of the Emergence Profile between Bone and Tissue level implants.
ii) Cervical Margin
The term Cervical Margin of the Prosthesis (CM) refers to the circumferential margin where
the most coronal border of the peri-implant mucosa receives the most apical visible portion of
the prosthesis or “cervix”. Terms as “restoration contour” or “soft tissue contour” have been
used interchangeably in the past to describe this margin. The authors however would like to
emphasize that the term Cervical Margin is a feature of the implant prosthesis, which is subject
to the planning and design of the clinician, while the peri-implant soft tissue margin is the
respective feature of the peri-implant mucosa, formed in response to the CM. Around natural
teeth, the Cervical Margin will coincide with the most coronal part of the periodontal sulcus.
In implant supported prosthesis, the CM is a prosthetic concept which is defined by the visible
portion of the implant crown (Figure 2). Again, the Cervical Margin ideally coincides with the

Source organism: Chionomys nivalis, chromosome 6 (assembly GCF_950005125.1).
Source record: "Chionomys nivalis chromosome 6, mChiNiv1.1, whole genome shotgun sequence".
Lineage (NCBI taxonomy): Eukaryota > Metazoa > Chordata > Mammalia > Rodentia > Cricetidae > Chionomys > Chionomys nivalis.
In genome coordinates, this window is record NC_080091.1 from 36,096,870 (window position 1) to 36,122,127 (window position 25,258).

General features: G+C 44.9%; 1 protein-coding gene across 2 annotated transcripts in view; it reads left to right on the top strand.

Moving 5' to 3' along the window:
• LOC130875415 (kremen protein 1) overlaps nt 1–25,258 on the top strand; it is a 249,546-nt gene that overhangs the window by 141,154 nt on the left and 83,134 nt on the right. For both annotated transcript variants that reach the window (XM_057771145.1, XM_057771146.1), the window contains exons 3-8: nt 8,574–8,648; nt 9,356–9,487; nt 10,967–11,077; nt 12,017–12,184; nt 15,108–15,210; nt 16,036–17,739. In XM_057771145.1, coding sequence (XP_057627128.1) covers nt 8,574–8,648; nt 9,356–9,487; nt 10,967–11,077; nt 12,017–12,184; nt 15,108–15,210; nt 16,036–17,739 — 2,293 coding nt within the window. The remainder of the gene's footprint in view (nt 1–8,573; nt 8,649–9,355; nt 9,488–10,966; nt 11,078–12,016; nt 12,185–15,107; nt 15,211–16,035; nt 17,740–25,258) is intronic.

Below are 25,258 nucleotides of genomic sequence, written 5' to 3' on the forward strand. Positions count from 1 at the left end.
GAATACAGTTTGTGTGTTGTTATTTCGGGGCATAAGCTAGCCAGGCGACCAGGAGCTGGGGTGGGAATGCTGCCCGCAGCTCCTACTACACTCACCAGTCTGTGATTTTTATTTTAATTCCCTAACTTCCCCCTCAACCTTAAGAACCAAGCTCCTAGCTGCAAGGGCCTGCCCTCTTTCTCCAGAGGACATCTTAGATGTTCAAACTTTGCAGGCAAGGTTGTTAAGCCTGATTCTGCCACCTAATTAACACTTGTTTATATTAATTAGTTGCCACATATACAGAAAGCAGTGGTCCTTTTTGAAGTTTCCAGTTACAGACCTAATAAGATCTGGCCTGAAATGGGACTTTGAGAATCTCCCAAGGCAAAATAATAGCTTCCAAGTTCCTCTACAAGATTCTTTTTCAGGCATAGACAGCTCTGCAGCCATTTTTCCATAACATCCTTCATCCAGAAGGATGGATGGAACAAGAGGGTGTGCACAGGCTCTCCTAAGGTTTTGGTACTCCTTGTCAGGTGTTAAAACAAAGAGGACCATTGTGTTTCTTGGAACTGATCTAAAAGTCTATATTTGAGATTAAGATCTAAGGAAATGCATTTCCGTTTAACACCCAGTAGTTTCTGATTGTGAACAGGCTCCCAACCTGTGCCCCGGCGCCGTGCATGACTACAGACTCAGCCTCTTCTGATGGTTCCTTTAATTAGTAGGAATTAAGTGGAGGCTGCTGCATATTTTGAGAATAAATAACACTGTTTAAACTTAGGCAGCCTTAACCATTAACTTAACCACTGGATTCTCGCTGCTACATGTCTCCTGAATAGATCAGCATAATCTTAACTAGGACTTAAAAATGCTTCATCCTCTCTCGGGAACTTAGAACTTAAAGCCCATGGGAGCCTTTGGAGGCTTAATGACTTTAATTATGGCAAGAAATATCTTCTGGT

most coronal part of the peri-implant sulcus.
iii) Implant-abutment junction
The interface between the implant and the abutment is probably the most studied and best
documented junction, which has evolved significantly as a result. The original configuration
of an external hex, flat-to-flat connection of the Brånemark implants, has been followed by a
wide arrange of designs, most notable changes being the internal, tapered connections and the
concept of platform switching. The original flat-to-flat external connection was reported to
allow wider micromovement (30) and also potential microleakage (31). The fact that in this
configuration the implant-abutment junction was placed at the bone level, might have been the
reason for the marginal bone resorption or remodeling observed during the first months post-